Backlash grows against DeSantis decision to block AP African American Studies class


Florida Gov. Ron DeSantis faces growing opposition to his administration’s decision to ban advanced placement courses in African American studies in high schools, as black leaders rallied in the capital, a prominent A civil rights lawyer threatened to sue, and state lawmakers urged him to reverse the decision.

On Wednesday, attorney Ben Crump accused DeSantis of violating the federal and state constitutions by refusing to approve the course. His legal team noted that a federal judge found a 2010 Arizona law banning Mexican-American studies programs in Tucson schools unconstitutional and that officials acted “out of racial hostility.”

The state Department of Education argued that the curriculum “inexplicably violates Florida law.” A new education law championed by DeSantis requires that race be taught in “objectives” and “not be used to indoctrinate or persuade students to accept a particular point of view.” Some education advocates and teachers say the law’s framework So broad that it has a chilling effect on the teaching of black history.

“If he doesn’t negotiate with the College Board to allow AP African American Studies to be taught in classrooms across Florida, these three young men will be lead plaintiffs in a historic lawsuit,” Crump said before introducing the students.

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Crump has been involved in several high-profile civil rights cases involving black Americans and has vowed that DeSantis “cannot kill our culture.”

The latest controversy over Florida education policy began this month when the DeSantis administration said the state Department of Education would not approve the Black History Pilot Advanced Placement course because it violated state law and “Lack of educational value.”

The state Department of Education lists “focus” in the curriculum, including topics covering “intersectionality and activism,” “Black Feminist Literary Theory,” and “Black Queer Studies.”

“Who’s going to say now that an important part of black history is queer theory?” DeSantis said at a news conference this week. “That’s somebody pushing our kids’ agenda.”

But critics of the governor say the governor has made eliminating what he calls “wake-up indoctrination” in schools and businesses a key part of his platform, a course he says he doesn’t allow to be taught in Florida unfairly targets black history . The DeSantis administration has not reviewed other AP courses, such as European history.

The “official framework” for the curriculum, which will replace the pilot program and incorporate feedback from high schools and colleges, will be released on Feb. 1, the College Board said in a news release Tuesday. It did not mention the views of public officials.

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Spokesperson for the College Board declined to comment on whether the curriculum was adjusted in response to the concerns of the DeSantis administration. AP courses take two to six years to develop and are “reviewed periodically thereafter,” according to the board.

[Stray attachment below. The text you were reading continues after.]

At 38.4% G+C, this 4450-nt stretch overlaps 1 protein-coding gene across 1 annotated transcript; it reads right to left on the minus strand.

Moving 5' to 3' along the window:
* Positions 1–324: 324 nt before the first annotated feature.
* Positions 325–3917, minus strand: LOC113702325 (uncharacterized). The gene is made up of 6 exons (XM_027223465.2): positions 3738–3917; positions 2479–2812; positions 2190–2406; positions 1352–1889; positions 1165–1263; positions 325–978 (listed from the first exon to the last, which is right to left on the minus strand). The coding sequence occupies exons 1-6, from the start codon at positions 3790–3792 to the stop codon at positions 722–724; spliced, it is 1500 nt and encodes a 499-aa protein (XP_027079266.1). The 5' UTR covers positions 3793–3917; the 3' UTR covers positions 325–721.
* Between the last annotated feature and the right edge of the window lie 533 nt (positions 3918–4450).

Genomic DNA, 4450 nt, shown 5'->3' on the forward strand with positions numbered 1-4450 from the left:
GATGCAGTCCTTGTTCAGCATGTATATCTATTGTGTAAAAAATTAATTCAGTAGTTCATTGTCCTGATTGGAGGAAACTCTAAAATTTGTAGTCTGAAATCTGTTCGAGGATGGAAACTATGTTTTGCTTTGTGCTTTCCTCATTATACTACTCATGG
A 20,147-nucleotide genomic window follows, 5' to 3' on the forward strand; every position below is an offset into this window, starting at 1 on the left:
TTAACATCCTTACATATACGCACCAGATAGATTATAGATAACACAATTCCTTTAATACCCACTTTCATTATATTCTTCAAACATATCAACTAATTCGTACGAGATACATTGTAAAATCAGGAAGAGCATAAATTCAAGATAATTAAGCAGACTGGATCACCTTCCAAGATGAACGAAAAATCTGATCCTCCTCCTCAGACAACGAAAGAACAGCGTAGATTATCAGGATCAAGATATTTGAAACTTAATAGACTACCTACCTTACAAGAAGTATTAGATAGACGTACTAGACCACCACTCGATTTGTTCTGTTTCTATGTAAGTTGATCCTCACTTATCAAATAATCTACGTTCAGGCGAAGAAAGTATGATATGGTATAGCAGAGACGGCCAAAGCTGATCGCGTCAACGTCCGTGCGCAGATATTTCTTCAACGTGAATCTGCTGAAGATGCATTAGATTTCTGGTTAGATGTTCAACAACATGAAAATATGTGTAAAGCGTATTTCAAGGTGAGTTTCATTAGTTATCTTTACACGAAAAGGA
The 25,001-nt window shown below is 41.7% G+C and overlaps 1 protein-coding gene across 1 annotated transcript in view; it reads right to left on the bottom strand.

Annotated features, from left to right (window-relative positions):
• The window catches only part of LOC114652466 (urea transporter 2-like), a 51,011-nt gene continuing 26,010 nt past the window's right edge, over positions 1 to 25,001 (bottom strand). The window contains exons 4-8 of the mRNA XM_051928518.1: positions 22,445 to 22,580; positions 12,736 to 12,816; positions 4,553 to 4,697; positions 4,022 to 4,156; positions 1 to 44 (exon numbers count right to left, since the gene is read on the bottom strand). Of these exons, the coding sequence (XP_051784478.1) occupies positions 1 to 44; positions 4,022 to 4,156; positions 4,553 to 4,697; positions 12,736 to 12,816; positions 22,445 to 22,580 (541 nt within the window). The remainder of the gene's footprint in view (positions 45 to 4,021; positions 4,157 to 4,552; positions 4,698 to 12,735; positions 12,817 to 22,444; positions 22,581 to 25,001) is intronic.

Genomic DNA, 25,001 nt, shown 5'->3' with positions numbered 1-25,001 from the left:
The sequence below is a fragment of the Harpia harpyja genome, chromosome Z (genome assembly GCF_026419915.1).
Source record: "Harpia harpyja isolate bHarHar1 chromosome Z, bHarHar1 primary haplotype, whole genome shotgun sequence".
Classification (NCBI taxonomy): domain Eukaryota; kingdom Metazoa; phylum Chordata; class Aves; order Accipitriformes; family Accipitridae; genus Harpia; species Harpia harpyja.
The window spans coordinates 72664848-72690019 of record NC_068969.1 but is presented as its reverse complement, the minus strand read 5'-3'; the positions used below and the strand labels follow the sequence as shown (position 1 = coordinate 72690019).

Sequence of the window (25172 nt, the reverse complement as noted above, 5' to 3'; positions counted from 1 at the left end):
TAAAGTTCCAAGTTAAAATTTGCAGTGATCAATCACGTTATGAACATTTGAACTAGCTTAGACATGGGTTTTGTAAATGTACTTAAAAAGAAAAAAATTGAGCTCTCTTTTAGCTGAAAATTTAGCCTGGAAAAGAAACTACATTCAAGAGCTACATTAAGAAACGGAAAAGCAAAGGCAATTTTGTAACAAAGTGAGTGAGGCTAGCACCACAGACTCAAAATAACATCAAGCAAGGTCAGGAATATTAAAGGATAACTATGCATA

Alex Lanfranconi, a spokesman for the Florida Department of Education, said in a statement that the government was “pleased to see the College Board express a willingness to make changes.” He added that the state would reconsider approving the new curriculum after reviewing it.

“We look forward to reviewing the College Board’s changes and want to remove content on critical race theory, Black queer studies, intersectionality and other topics that violate our laws,” Lanfranconi said.

Meanwhile, dozens of people gathered at a “Stop Black Attacks” rally in Tallahassee, organized by the voting rights advocacy group Equal Ground. Several speakers accused DeSantis of seeking to further marginalize the state’s black community while in office. State Senator Shevrin Jones (D) said DeSantis should address issues such as “creaking schools, dilapidated buildings in our neighborhood” and high property insurance costs.

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“These are issues that are being ignored because we have to deal with the promotion of Jim Crow 3.0 by people who don’t understand and don’t care what’s going on in the black community, but they want to referee how you teach our history,” Jones said.

DeSantis has said he wants students to study black history — which they are required to do by law — but has been charged Teachers who instill in their students believe in a “sane ideology”.

Leaders of the state House Black Caucus are planning to work with national civil rights groups to provide more educational opportunities around black history so students “don’t have to wait for the state or the governor to learn the value of their history,” the lawmakers said in a statement this week. said the statement.

State Rep. Michelle Rayner (D) said DeSantis was conducting a political “witch hunt” that violated Florida students’ freedom to study — and students know it.

“They know it’s not a secret to delete history,” Rainer said. “There are 2.8 million students in Florida’s public schools who know the governor doesn’t want them to learn about black history.”


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